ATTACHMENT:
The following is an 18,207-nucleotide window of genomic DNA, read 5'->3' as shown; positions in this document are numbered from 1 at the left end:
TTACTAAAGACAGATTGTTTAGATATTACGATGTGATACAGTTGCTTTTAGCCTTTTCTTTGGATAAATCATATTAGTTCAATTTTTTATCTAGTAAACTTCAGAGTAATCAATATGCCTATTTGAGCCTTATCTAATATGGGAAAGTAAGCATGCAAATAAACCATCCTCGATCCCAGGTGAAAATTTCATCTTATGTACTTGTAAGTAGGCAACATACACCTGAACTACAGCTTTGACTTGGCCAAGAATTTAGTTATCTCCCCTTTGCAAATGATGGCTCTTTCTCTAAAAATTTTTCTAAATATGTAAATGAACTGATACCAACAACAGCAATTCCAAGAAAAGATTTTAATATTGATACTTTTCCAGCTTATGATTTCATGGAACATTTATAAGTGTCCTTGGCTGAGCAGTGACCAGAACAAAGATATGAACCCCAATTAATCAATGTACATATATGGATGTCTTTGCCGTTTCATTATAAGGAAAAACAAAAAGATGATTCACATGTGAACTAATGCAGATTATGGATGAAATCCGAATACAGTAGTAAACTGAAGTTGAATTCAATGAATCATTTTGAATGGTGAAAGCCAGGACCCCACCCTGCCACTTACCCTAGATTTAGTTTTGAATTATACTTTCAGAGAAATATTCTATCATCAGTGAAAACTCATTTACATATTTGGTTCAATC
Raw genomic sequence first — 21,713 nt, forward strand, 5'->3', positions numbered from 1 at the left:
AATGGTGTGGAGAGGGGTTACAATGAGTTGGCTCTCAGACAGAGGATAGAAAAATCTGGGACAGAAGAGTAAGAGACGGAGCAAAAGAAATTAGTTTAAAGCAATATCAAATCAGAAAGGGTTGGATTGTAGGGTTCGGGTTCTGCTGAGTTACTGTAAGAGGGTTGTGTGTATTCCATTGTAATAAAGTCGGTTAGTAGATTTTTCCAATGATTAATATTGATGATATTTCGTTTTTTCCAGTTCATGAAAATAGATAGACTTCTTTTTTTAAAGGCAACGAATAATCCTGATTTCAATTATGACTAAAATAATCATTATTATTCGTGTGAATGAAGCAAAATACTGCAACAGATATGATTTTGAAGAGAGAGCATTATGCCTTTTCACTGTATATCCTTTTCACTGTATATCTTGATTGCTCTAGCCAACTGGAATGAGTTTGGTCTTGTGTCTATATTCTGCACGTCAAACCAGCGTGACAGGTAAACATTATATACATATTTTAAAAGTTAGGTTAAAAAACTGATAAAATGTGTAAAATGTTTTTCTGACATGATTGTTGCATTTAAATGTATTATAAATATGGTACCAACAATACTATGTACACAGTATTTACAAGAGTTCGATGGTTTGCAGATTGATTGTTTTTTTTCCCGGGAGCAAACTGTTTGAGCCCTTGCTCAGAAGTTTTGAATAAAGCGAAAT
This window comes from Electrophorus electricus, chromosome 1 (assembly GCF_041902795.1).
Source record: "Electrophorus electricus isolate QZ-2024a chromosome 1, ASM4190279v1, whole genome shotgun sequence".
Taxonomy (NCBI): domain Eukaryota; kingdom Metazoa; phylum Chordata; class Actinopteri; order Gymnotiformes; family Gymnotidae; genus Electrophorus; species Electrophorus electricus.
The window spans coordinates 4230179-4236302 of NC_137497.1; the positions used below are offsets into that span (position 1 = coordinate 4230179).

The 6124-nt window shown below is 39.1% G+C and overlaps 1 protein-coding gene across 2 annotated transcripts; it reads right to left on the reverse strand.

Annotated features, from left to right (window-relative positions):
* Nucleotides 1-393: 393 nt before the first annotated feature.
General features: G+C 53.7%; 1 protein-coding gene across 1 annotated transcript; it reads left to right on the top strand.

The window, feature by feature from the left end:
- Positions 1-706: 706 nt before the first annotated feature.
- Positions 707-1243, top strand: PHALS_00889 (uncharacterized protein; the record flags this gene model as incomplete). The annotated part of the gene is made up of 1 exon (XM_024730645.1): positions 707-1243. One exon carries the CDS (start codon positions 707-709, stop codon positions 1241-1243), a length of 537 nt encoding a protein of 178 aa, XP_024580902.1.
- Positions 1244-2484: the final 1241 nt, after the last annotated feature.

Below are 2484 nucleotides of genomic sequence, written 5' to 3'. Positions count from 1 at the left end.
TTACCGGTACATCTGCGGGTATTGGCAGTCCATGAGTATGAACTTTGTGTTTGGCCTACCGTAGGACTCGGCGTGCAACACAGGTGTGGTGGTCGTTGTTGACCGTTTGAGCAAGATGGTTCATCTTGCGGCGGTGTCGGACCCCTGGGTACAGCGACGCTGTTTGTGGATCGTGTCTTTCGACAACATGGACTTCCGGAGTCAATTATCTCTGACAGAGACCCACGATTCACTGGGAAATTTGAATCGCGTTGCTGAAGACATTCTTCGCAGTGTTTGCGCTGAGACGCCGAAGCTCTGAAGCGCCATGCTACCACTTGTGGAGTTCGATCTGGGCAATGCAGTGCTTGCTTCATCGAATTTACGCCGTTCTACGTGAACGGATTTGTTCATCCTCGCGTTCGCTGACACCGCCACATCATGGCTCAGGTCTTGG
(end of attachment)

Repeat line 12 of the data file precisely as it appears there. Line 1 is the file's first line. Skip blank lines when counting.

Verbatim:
General features: G+C 53.7%; 1 protein-coding gene across 1 annotated transcript; it reads left to right on the top strand.